NVIDIA's Tegra 2 Take Two: More Architectural Details and Design Winsby Anand Lal Shimpi on January 5, 2011 2:51 PM EST
Twelve months ago NVIDIA stood on stage at CES and introduced its Tegra 2 SoC. It promised dozens of design wins and smartphones shipping before Spring 2010. That obviously did not happen.
What instead happened was NVIDIA lost a number of design wins, many of which we centered around mobile OSes other than Android. There were a number of Windows Mobile/Windows CE based designs that never made it to market, and a lot of efforts around earlier versions of Android that never went anywhere.
In the time since NVIDIA’s CES 2010 announcement, the company has shifted resources and focused its entire Tegra team on a single OS: Android. Choosing Android isn’t a hard decision to understand, of all of the available smartphone OS options it has the most momentum behind it.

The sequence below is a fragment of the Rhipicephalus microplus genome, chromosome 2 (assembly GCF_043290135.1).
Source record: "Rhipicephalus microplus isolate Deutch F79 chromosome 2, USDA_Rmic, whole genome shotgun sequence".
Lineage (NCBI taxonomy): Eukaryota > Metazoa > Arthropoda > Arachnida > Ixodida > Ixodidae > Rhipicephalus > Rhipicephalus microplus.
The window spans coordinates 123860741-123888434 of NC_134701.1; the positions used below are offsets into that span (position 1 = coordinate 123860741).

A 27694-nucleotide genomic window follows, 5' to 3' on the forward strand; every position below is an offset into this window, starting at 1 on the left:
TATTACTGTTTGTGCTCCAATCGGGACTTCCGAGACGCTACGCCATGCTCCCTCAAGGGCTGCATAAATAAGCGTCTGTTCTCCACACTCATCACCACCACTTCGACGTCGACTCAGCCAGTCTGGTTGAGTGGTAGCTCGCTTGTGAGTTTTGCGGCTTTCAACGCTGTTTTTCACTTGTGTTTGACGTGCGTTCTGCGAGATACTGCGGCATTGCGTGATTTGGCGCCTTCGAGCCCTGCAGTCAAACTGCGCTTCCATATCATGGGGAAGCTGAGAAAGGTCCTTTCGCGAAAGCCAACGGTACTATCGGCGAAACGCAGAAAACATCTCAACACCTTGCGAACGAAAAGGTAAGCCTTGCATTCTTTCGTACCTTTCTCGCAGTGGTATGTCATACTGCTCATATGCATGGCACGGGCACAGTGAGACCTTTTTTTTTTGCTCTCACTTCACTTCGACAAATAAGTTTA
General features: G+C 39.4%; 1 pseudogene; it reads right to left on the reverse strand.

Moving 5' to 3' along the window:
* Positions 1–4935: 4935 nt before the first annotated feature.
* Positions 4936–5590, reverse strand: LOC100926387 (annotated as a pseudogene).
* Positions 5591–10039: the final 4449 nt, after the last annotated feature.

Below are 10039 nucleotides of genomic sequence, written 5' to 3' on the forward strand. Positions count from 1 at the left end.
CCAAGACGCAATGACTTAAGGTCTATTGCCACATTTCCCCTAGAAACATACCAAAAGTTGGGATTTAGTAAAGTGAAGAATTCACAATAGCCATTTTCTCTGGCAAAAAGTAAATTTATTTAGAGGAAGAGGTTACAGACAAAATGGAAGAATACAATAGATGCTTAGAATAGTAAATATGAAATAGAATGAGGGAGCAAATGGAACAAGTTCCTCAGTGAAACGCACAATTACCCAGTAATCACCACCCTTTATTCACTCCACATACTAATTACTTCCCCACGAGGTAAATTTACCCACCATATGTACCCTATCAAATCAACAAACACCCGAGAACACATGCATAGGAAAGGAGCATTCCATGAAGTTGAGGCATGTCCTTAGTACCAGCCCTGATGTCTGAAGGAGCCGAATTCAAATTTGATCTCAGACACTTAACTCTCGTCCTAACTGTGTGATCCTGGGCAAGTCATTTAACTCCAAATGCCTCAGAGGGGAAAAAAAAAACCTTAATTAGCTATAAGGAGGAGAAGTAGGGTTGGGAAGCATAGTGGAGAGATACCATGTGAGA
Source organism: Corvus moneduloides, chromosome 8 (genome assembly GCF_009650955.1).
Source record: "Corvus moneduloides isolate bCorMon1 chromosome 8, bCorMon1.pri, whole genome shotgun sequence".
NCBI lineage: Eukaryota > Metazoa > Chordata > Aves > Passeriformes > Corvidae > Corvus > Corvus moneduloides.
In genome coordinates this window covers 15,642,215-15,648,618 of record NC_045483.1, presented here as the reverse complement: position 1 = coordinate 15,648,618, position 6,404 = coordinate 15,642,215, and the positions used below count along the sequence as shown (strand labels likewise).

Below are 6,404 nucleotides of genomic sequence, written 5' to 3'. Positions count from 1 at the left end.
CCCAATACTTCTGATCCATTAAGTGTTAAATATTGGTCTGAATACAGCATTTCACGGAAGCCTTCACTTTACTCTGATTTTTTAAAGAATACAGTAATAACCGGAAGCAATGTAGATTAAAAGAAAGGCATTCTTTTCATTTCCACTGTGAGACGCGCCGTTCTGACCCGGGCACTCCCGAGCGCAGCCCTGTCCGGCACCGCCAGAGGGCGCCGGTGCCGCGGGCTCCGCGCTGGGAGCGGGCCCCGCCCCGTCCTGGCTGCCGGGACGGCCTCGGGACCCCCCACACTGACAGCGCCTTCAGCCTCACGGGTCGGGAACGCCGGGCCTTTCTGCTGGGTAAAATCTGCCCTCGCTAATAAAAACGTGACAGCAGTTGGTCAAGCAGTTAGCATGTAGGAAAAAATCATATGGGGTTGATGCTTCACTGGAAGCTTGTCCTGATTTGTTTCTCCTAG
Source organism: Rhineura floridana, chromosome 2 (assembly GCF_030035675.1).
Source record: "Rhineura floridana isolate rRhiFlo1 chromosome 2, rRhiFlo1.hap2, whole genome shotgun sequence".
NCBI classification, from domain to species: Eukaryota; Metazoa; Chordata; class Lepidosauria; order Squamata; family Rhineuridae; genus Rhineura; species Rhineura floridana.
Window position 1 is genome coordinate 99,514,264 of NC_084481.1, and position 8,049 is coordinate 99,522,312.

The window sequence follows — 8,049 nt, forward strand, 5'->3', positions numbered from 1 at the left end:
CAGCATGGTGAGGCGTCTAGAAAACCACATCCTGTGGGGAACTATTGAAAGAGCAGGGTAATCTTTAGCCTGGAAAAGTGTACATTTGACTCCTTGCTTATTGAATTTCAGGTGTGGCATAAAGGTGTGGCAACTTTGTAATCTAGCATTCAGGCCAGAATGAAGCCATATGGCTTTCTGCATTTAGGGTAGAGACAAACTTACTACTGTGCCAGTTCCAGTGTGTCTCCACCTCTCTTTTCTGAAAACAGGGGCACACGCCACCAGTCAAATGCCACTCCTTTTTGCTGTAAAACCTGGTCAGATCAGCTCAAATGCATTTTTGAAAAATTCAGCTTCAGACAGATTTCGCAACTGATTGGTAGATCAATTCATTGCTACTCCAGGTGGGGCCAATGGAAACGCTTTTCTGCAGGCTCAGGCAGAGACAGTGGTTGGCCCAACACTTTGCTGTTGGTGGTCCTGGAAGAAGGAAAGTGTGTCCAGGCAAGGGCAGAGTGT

NVIDIA views the smartphone space like a condensed evolution of what happened in the PC industry. In fact, NVIDIA believes that within the next decade, mainstream PCs will actually be smartphones. You’ll simply connect your smartphone to a wireless display and keyboard/mouse when you’re at your desk, and just take it with you when you’re on the move. This usage model won’t replace high end PCs, but for anything you’d find in the mainstream market it should be sufficient.
Motorola’s recently announced ATRIX 4G and webtop dock is the perfect example of this type of a usage model, although it is a very early precursor to what NVIDIA believes is the future of mainstream computing.
NVIDIA thus expects the smartphone market to evolve very similarly to how the desktop PC market evolved - including being driven by gaming. The Tegra 2 SoC is NVIDIA’s first honest attempt at addressing this market and with today’s announcements from LG and Motorola, NVIDIA is actually gaining some traction.